Why it matters: Much of the national discussion after the hectic debate has centered on whether Wallace failed to control the candidates, especially President Trump, whose interruptions set the tone for the night. "I never dreamt that it would go off the tracks the way it did," Wallace told the Times Wednesday.
Sen. Tim Scott (R-S.C.) told reporters on Wednesday that he believes President Trump "misspoke" when he told the far-right "Proud Boys" group to "stand back and stand by" in response to a question about condemning white supremacy at the first presidential debate.
Catch up quick: Moderator Chris Wallace asked Trump on Tuesday, "Are you willing, tonight, to condemn white supremacists and militia groups and to say that they need to stand down?" Trump asked who specifically he should condemn, and then responded, "Proud Boys, stand back and stand by. But I'll tell you what, somebody's got to do something about antifa and the left."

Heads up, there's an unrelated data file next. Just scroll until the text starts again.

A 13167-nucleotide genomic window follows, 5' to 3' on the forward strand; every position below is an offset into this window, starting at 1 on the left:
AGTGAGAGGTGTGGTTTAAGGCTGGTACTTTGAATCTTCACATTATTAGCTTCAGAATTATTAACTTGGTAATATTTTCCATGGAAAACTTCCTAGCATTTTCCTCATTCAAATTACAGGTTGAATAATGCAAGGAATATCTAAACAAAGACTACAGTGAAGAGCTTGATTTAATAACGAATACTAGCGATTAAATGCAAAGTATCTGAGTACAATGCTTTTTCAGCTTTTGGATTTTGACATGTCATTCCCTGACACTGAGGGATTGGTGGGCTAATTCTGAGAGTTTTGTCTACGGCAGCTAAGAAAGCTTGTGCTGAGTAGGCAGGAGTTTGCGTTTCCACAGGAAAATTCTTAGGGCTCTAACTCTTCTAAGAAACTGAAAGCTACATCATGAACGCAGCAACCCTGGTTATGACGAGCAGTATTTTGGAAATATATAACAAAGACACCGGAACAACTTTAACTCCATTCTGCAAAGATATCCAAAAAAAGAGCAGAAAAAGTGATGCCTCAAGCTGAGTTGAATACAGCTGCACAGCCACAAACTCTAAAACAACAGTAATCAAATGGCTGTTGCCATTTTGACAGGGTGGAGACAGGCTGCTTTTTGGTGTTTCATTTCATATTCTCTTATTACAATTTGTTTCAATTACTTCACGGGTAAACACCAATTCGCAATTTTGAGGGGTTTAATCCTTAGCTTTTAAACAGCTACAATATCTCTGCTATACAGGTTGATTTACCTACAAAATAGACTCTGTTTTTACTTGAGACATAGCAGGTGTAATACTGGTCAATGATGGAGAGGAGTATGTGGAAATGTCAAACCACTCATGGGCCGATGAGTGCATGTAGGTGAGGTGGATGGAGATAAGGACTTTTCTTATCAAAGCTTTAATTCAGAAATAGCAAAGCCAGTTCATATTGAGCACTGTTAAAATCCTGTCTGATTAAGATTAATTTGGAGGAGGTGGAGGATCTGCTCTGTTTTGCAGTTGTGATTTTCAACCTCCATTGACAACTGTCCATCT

President Trump told reporters on Wednesday that he doesn't know who the Proud Boys are, after saying at the presidential debate last night that the far-right group should "stand back and stand by" in response to a question asking him to condemn white supremacists.
Why it matters: The comments set off outrage and calls for clarification from a number of Republican senators. After being asked several times on Wednesday whether he will condemn white supremacy, Trump responded, "I have always denounced any form — any form of any of that, you have to denounce. But I also — Joe Biden has to say something about antifa."